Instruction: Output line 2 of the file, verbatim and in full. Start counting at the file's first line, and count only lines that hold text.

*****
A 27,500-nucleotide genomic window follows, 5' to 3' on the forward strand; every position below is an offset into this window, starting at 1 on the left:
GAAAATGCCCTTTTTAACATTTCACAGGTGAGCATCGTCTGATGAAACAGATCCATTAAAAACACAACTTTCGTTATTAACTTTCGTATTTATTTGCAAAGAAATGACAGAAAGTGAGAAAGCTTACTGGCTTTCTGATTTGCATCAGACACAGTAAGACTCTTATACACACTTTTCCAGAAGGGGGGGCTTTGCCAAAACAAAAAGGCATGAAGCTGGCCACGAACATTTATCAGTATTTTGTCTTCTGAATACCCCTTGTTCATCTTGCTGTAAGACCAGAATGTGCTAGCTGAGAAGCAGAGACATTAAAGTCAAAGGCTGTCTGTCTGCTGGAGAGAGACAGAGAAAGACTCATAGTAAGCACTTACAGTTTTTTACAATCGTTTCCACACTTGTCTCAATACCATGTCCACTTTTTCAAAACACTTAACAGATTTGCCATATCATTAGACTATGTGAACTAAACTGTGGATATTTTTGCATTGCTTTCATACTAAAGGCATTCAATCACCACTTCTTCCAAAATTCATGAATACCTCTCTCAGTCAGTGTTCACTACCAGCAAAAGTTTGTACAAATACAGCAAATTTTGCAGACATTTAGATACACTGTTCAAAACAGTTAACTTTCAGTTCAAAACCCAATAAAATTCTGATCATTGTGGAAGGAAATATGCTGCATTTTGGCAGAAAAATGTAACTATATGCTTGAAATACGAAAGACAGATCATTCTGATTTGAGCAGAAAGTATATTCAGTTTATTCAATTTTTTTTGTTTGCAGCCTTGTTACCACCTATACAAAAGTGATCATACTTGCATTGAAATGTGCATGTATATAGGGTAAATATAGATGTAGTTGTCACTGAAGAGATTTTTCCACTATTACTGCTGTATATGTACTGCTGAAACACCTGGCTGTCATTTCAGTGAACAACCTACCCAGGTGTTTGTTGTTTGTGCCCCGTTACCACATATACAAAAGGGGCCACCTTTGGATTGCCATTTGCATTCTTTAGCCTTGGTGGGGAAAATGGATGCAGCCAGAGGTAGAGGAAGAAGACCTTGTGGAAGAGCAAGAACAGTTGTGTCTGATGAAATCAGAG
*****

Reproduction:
GAAAATGCCCTTTTTAACATTTCACAGGTGAGCATCGTCTGATGAAACAGATCCATTAAAAACACAACTTTCGTTATTAACTTTCGTATTTATTTGCAAAGAAATGACAGAAAGTGAGAAAGCTTACTGGCTTTCTGATTTGCATCAGACACAGTAAGACTCTTATACACACTTTTCCAGAAGGGGGGGCTTTGCCAAAACAAAAAGGCATGAAGCTGGCCACGAACATTTATCAGTATTTTGTCTTCTGAATACCCCTTGTTCATCTTGCTGTAAGACCAGAATGTGCTAGCTGAGAAGCAGAGACATTAAAGTCAAAGGCTGTCTGTCTGCTGGAGAGAGACAGAGAAAGACTCATAGTAAGCACTTACAGTTTTTTACAATCGTTTCCACACTTGTCTCAATACCATGTCCACTTTTTCAAAACACTTAACAGATTTGCCATATCATTAGACTATGTGAACTAAACTGTGGATATTTTTGCATTGCTTTCATACTAAAGGCATTCAATCACCACTTCTTCCAAAATTCATGAATACCTCTCTCAGTCAGTGTTCACTACCAGCAAAAGTTTGTACAAATACAGCAAATTTTGCAGACATTTAGATACACTGTTCAAAACAGTTAACTTTCAGTTCAAAACCCAATAAAATTCTGATCATTGTGGAAGGAAATATGCTGCATTTTGGCAGAAAAATGTAACTATATGCTTGAAATACGAAAGACAGATCATTCTGATTTGAGCAGAAAGTATATTCAGTTTATTCAATTTTTTTTGTTTGCAGCCTTGTTACCACCTATACAAAAGTGATCATACTTGCATTGAAATGTGCATGTATATAGGGTAAATATAGATGTAGTTGTCACTGAAGAGATTTTTCCACTATTACTGCTGTATATGTACTGCTGAAACACCTGGCTGTCATTTCAGTGAACAACCTACCCAGGTGTTTGTTGTTTGTGCCCCGTTACCACATATACAAAAGGGGCCACCTTTGGATTGCCATTTGCATTCTTTAGCCTTGGTGGGGAAAATGGATGCAGCCAGAGGTAGAGGAAGAAGACCTTGTGGAAGAGCAAGAACAGTTGTGTCTGATGAAATCAGAG